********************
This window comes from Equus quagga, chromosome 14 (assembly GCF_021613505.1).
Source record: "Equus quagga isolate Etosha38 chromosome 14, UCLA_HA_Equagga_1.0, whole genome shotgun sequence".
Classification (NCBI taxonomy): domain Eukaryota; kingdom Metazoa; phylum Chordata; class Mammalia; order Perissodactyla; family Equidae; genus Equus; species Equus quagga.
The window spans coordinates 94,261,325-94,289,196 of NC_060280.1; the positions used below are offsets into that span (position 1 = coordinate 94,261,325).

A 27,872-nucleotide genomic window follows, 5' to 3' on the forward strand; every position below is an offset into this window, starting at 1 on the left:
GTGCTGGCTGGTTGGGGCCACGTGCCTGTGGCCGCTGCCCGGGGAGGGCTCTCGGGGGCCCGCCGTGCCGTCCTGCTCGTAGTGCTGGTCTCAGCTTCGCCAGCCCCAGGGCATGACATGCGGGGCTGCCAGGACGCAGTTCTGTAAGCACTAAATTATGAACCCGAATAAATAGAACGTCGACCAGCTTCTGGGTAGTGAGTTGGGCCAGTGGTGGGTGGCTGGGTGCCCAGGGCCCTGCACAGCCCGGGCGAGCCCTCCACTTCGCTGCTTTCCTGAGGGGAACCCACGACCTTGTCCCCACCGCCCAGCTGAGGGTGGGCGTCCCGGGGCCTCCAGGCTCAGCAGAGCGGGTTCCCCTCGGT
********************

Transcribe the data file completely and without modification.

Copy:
This window comes from Equus quagga, chromosome 14 (assembly GCF_021613505.1).
Source record: "Equus quagga isolate Etosha38 chromosome 14, UCLA_HA_Equagga_1.0, whole genome shotgun sequence".
Classification (NCBI taxonomy): domain Eukaryota; kingdom Metazoa; phylum Chordata; class Mammalia; order Perissodactyla; family Equidae; genus Equus; species Equus quagga.
The window spans coordinates 94,261,325-94,289,196 of NC_060280.1; the positions used below are offsets into that span (position 1 = coordinate 94,261,325).

A 27,872-nucleotide genomic window follows, 5' to 3' on the forward strand; every position below is an offset into this window, starting at 1 on the left:
GTGCTGGCTGGTTGGGGCCACGTGCCTGTGGCCGCTGCCCGGGGAGGGCTCTCGGGGGCCCGCCGTGCCGTCCTGCTCGTAGTGCTGGTCTCAGCTTCGCCAGCCCCAGGGCATGACATGCGGGGCTGCCAGGACGCAGTTCTGTAAGCACTAAATTATGAACCCGAATAAATAGAACGTCGACCAGCTTCTGGGTAGTGAGTTGGGCCAGTGGTGGGTGGCTGGGTGCCCAGGGCCCTGCACAGCCCGGGCGAGCCCTCCACTTCGCTGCTTTCCTGAGGGGAACCCACGACCTTGTCCCCACCGCCCAGCTGAGGGTGGGCGTCCCGGGGCCTCCAGGCTCAGCAGAGCGGGTTCCCCTCGGT